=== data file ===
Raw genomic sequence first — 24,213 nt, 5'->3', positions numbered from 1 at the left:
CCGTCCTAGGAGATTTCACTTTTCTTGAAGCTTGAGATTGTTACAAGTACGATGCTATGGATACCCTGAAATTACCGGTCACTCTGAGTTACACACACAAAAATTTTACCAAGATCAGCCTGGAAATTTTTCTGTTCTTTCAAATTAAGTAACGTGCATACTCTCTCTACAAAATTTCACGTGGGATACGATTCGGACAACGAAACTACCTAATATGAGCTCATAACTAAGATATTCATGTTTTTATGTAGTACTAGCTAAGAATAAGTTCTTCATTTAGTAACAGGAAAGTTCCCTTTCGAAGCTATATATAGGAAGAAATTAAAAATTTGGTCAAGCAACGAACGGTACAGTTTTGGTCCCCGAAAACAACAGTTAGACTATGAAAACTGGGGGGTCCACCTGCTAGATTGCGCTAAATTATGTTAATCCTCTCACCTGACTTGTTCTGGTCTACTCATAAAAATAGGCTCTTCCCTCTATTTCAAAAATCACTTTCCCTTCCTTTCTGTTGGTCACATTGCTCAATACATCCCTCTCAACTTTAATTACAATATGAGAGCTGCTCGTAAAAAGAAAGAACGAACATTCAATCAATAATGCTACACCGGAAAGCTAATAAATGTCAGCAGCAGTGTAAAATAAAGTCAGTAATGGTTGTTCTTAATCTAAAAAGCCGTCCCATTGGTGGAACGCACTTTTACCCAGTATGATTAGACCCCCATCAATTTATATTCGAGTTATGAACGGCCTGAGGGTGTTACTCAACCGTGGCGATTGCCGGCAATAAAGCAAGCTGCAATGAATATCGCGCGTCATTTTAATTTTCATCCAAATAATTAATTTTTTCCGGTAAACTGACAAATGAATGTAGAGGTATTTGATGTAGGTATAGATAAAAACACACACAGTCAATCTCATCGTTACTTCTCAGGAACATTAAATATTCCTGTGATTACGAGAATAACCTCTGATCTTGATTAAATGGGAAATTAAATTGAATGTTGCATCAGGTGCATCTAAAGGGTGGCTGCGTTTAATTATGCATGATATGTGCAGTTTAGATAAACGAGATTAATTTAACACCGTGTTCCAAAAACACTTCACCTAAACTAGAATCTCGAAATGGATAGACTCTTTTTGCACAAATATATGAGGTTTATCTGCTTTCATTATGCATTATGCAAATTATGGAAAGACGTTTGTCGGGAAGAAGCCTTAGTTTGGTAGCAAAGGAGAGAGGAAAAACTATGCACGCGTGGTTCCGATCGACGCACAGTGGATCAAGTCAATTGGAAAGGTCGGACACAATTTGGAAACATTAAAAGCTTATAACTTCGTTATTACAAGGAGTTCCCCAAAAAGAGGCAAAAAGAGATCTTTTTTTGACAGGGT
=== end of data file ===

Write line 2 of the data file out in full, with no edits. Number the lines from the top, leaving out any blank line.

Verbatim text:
CCGTCCTAGGAGATTTCACTTTTCTTGAAGCTTGAGATTGTTACAAGTACGATGCTATGGATACCCTGAAATTACCGGTCACTCTGAGTTACACACACAAAAATTTTACCAAGATCAGCCTGGAAATTTTTCTGTTCTTTCAAATTAAGTAACGTGCATACTCTCTCTACAAAATTTCACGTGGGATACGATTCGGACAACGAAACTACCTAATATGAGCTCATAACTAAGATATTCATGTTTTTATGTAGTACTAGCTAAGAATAAGTTCTTCATTTAGTAACAGGAAAGTTCCCTTTCGAAGCTATATATAGGAAGAAATTAAAAATTTGGTCAAGCAACGAACGGTACAGTTTTGGTCCCCGAAAACAACAGTTAGACTATGAAAACTGGGGGGTCCACCTGCTAGATTGCGCTAAATTATGTTAATCCTCTCACCTGACTTGTTCTGGTCTACTCATAAAAATAGGCTCTTCCCTCTATTTCAAAAATCACTTTCCCTTCCTTTCTGTTGGTCACATTGCTCAATACATCCCTCTCAACTTTAATTACAATATGAGAGCTGCTCGTAAAAAGAAAGAACGAACATTCAATCAATAATGCTACACCGGAAAGCTAATAAATGTCAGCAGCAGTGTAAAATAAAGTCAGTAATGGTTGTTCTTAATCTAAAAAGCCGTCCCATTGGTGGAACGCACTTTTACCCAGTATGATTAGACCCCCATCAATTTATATTCGAGTTATGAACGGCCTGAGGGTGTTACTCAACCGTGGCGATTGCCGGCAATAAAGCAAGCTGCAATGAATATCGCGCGTCATTTTAATTTTCATCCAAATAATTAATTTTTTCCGGTAAACTGACAAATGAATGTAGAGGTATTTGATGTAGGTATAGATAAAAACACACACAGTCAATCTCATCGTTACTTCTCAGGAACATTAAATATTCCTGTGATTACGAGAATAACCTCTGATCTTGATTAAATGGGAAATTAAATTGAATGTTGCATCAGGTGCATCTAAAGGGTGGCTGCGTTTAATTATGCATGATATGTGCAGTTTAGATAAACGAGATTAATTTAACACCGTGTTCCAAAAACACTTCACCTAAACTAGAATCTCGAAATGGATAGACTCTTTTTGCACAAATATATGAGGTTTATCTGCTTTCATTATGCATTATGCAAATTATGGAAAGACGTTTGTCGGGAAGAAGCCTTAGTTTGGTAGCAAAGGAGAGAGGAAAAACTATGCACGCGTGGTTCCGATCGACGCACAGTGGATCAAGTCAATTGGAAAGGTCGGACACAATTTGGAAACATTAAAAGCTTATAACTTCGTTATTACAAGGAGTTCCCCAAAAAGAGGCAAAAAGAGATCTTTTTTTGACAGGGT